<p>My 12 year old currently utilizes the following warm up routine which I would like forum members to critique. We arrive at the ball park typically 45-60 minutes early so he can begin his cardio work. Once his heart rate is a bit elevated, he begins a body weight warm up program devised by Tom House. This portion of the warm up works all the throwing muscles and their joints “feet to fingertips”.</p> <p>Once this is completed, we then use the First Pitch Warm Up and Recovery program to further loosen up the muscles . We then begin some light throwing moving back to approximately 50 feet. After a few minutes at this stage, he will be the begin trying to locate his pitches.</p> <p>There is no crow hopping going on or static stretches prior to pitching. </p> <p>Funny, I just returned from a minor league game tonight an watched both pitchers throw at further and further distances using the croMethod method. They then began shortening the the throwing distance as they worked back in. I also watched other players doing static stretches as part of their warm up routine before getting ready to throw the ball around. Isn’t this just what Coach Mills said not to do? Please advise.</p> <p> </p>
<p>Coach,</p> <p><br>Is this your son’s routine prior to pitching in a game? Is he throwing from a mound or flat ground after his dynamic warm up?</p>
<p>Yes, this is his typical routine prior to any throwing be it a game or practice session. I supplemented Tom House’s part of the program only because the First Strike program lacked a cardio portion as well as a program for the lower body. Unfortunately, he cannot always be guaranteed to pitch off a mound so some flat ground pitching does occur.</p> <p>Thanks for your interest. I welcome any further insights you may have on this topic.</p> <p>John</p>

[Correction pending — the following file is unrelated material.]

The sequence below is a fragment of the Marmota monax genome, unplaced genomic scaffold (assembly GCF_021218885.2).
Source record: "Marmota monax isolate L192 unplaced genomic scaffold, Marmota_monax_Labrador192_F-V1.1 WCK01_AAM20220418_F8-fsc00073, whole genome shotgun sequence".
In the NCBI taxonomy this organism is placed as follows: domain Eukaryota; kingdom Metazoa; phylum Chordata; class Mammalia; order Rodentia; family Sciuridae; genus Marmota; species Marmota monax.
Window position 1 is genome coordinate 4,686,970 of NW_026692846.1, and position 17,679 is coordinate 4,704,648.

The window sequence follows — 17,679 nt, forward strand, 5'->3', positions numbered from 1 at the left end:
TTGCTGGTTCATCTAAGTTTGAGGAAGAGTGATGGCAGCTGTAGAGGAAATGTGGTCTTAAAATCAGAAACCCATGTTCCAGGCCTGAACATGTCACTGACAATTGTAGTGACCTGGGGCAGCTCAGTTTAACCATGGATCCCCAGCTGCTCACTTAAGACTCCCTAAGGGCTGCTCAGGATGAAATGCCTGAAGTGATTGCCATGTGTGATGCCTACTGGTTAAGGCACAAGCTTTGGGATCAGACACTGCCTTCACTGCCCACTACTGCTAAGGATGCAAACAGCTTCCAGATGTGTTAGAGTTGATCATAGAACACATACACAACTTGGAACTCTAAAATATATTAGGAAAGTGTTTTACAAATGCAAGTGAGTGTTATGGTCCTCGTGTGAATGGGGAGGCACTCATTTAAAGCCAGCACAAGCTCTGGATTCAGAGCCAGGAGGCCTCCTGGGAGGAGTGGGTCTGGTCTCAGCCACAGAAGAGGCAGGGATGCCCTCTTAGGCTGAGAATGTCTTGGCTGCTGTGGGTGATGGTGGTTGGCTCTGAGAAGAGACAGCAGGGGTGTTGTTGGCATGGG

Getting ready to throw a bullpen and getting the lower body warmed-up should take no more than 5-7 minutes. First Pitch Strike arm warm-up takes about 9 minutes once learned. Then it’s time to go into the bullpen.
Remember all we are doing it trying to warm-up. That does not take a lot of time.
If you do too much then you fatigue before you throw the first bullpen pitch let alone game pitches.
The research (you can find it on my blog) came out in 2004 that said static stretching prior to pitching reduces velocity and increases the risk of injury.
RE: First-Pitch Strike Warm up and Recovery Program I’m interested in Angel Borrelli’s program after reading the product page, but have some doubts about a real-world ability to implement it prior to pitching. We have tried to use the Alan Jaeger Thrive on Throwing warm-up prior to games over the last 3 seasons. Our experience has been even when we arrive prior to the report time, the coaches gather the players as they arrive eliminating the ability to conduct the warm-up. Our simple tubing warm-up seems to invoke visions of Trevor Bauer because we are utilizing a routine not approved by the coaches. We’ve often resorted to conducting the warm-up in another area of the complex before reporting. It’s not an ideal alternative and the coaches are often more bewildered that we are doing so ‘on the lam’ . None of my sons teams have offered a warm-up beyond the run of the mill static stretching, jogging, playing catch with each other, and throwing a bullpen as the starting pitcher. Another issue is my son is typically not informed that he will start a game until…the warm-up before the game. He’s generally told he will be starting and to get with the catcher to start warming up. Much like Jaeger’s program this program seems like it would require some buy-in by the coaches and I’ve come to believe that’s a difficult task at any age. So while I am a supporter of this approach, how have parents been able to get resistant coaches to allow it? Would this warm-up also be implemented in a situation where your son is already playing but is going to pitch in relief and spends the teams at bat warming up to enter as the new pitcher?
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